When things get quiet

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By Regina Hong, Yale-NUS ’17 – See bio

Of late, life has been pretty quiet on the “Exciting Things” front. This was one of the livelier weekends that I’ve had, thanks to a really corpulent lizard I chased around the kitchen on Sunday (I caught it and set it free outside of the house; it was honestly the lizard world’s equivalent of a sumo wrestler).

So this blog post will be dedicated to one of the activities that has been taking up the bulk of the week on my daily commute to work: reading.  I love reading on the train, partly because it saves me from having to stare awkwardly at the window.  Really, though, I love reading for the great fun in being transported to another world before being shoved back to the gritty realities of the present.  Looking back, it’s also been a way for me to deal with those gritty realities.

One of the first books that helped shape my life was Black Beauty by Anna Sewell.  Much to the horror of my parents, it inspired me to gallop instead of run as a display of my love for all things equine. (Learning how to gallop did have its merits in physical education lessons when the teacher decided to put a creative spin on things, though.)  Styles of movement aside, Black Beauty also impressed upon me that every animal has the right to proper care and welfare.  I dreamt of becoming an equine vet and would pore over the pages of a horse encyclopedia meant for children to learn about the distinct characteristics of each breed of horse. That dream sustained me when I saw no point in slogging so hard in my studies and helped focus my goals for much of my education. Though I’m evidently not en-route to become an equine veterinarian now, I’m grateful for the dream that guided me to where I am today.

More recently, I read Jane Eyre, a novel I had been intending to read ever since I read Wide Sargasso Sea in junior college. Wide Sargasso Sea is a prequel of sorts to Jane Eyre – apparently, the proper literary term for this is “writing back”.  It’s narrated mainly from the viewpoint of Antoinette, the wife of Mr. Rochester, known as “Bertha”.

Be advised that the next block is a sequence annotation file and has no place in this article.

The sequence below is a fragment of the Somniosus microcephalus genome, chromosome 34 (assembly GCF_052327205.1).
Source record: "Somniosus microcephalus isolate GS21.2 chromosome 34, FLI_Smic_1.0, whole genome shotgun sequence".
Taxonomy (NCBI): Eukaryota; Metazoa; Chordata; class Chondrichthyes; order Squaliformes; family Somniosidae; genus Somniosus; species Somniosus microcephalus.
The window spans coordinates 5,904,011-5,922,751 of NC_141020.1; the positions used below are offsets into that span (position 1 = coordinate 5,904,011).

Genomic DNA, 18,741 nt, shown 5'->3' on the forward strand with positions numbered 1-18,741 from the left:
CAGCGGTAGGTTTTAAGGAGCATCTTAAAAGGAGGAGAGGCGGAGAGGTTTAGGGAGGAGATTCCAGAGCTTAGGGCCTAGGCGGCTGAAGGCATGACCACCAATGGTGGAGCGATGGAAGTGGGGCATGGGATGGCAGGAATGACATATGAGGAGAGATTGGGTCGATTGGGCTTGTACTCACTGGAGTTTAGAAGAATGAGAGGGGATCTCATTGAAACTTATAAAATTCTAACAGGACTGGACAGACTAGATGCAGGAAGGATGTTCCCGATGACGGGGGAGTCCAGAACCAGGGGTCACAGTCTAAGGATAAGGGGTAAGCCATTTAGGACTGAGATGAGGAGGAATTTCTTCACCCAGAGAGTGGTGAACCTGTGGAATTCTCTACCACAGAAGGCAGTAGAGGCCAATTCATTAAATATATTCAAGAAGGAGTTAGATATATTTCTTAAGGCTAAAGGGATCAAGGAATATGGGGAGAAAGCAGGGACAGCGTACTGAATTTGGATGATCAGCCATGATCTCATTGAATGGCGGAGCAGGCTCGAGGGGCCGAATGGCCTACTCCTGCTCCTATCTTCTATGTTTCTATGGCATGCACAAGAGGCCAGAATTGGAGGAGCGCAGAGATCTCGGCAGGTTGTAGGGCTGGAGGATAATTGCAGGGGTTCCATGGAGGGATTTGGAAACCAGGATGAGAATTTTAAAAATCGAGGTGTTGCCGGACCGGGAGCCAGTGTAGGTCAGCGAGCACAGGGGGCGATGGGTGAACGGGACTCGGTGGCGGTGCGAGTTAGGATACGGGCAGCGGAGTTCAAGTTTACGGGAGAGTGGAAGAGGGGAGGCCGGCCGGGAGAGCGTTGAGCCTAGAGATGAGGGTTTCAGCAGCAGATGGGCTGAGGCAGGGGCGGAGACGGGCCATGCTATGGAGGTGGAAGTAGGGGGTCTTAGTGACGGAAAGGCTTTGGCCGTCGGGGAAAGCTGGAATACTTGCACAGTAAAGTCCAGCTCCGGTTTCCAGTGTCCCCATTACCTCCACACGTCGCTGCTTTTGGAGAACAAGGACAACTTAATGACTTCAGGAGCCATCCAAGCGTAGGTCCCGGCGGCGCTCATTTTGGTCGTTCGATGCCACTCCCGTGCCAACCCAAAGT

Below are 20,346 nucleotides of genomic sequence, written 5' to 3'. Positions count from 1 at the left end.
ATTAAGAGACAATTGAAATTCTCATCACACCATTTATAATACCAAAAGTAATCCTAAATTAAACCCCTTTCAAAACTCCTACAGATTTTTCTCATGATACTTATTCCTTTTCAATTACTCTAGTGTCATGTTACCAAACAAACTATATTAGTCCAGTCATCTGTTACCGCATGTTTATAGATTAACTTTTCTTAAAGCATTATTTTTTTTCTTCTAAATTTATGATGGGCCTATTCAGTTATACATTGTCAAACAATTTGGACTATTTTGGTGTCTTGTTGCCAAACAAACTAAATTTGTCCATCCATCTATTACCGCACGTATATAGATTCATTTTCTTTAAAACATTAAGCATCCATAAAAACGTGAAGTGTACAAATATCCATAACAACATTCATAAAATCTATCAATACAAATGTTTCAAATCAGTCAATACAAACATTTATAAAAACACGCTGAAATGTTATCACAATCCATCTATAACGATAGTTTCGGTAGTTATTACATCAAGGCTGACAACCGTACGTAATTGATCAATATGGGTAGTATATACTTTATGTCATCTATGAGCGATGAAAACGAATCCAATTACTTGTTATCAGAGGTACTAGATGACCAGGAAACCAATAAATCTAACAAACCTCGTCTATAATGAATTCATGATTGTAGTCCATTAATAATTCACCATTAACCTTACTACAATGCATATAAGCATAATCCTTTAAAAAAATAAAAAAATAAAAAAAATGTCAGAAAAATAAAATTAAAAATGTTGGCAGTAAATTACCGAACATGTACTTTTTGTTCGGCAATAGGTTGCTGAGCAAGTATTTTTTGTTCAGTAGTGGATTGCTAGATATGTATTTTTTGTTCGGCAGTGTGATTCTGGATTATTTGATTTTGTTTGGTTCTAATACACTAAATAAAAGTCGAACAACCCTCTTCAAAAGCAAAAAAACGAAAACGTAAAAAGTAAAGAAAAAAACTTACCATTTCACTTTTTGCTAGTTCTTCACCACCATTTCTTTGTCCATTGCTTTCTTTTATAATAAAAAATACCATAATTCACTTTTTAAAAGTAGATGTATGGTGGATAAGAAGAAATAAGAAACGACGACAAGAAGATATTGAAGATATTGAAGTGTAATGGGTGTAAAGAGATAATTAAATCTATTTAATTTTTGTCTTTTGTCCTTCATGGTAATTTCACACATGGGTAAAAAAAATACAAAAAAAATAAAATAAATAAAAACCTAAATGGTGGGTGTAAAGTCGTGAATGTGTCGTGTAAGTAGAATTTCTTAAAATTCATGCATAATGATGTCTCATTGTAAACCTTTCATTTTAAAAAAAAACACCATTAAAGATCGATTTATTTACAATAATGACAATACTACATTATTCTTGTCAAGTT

It’s a good thing that I read Wide Sargasso Sea prior to Jane Eyre.  Jean Rhys’s motivation to write Wide Sargasso Sea became even clearer as I got to know Bertha/Antoinette Mason. If I had never read the imagined narrative behind Bertha/Antoinette Mason’s descent into perceived madness, I would have brushed her off, for the language in Jane Eyre is so convincing that it blindly takes you along the narrative.  You forget to sympathize with Bertha’s plight –  torn away from her home and locked up in an attic to wait for death.  In fact, after finishing Jane Eyre, I sat in stunned silence for a moment and went into a deep mental bow of worship to its beautiful language. I finally understood the power of language to change your thoughts.

One Day by David Nicholls proved to be a good read thanks to its highly relatable protagonists. It’s been a long time since I had met characters as realistically sculpted as Emma Morley and Dexter Mayhew, with their unique bounties of flaws and strengths. The book chronicles the journey from their early twenties to their late thirties, and it feels in some ways like a preview into what adult life could be like. Call it vicarious time-travelling if you will. I particularly liked the chapters in which Emma and Dexter worried about the career paths they ought to take – in accordance with the invisible “Adult Guidebook”.

These disparate books and the impressions they left got me thinking. What is that elusive and ephemeral thing branded a “good” novel?  My take is that a good novel is not defined by the number of accolades it receives but by the various trains of thought it inspires in the minds of its readers.  The best books resonate deeply with real life events, be they deciding a future goal, dealing with peer pressure or making the really hard decision between sushi or chicken rice for dinner. Wringing a novel dry for its “deeper message” just kills the joy of reading. With that said, happy book delving!

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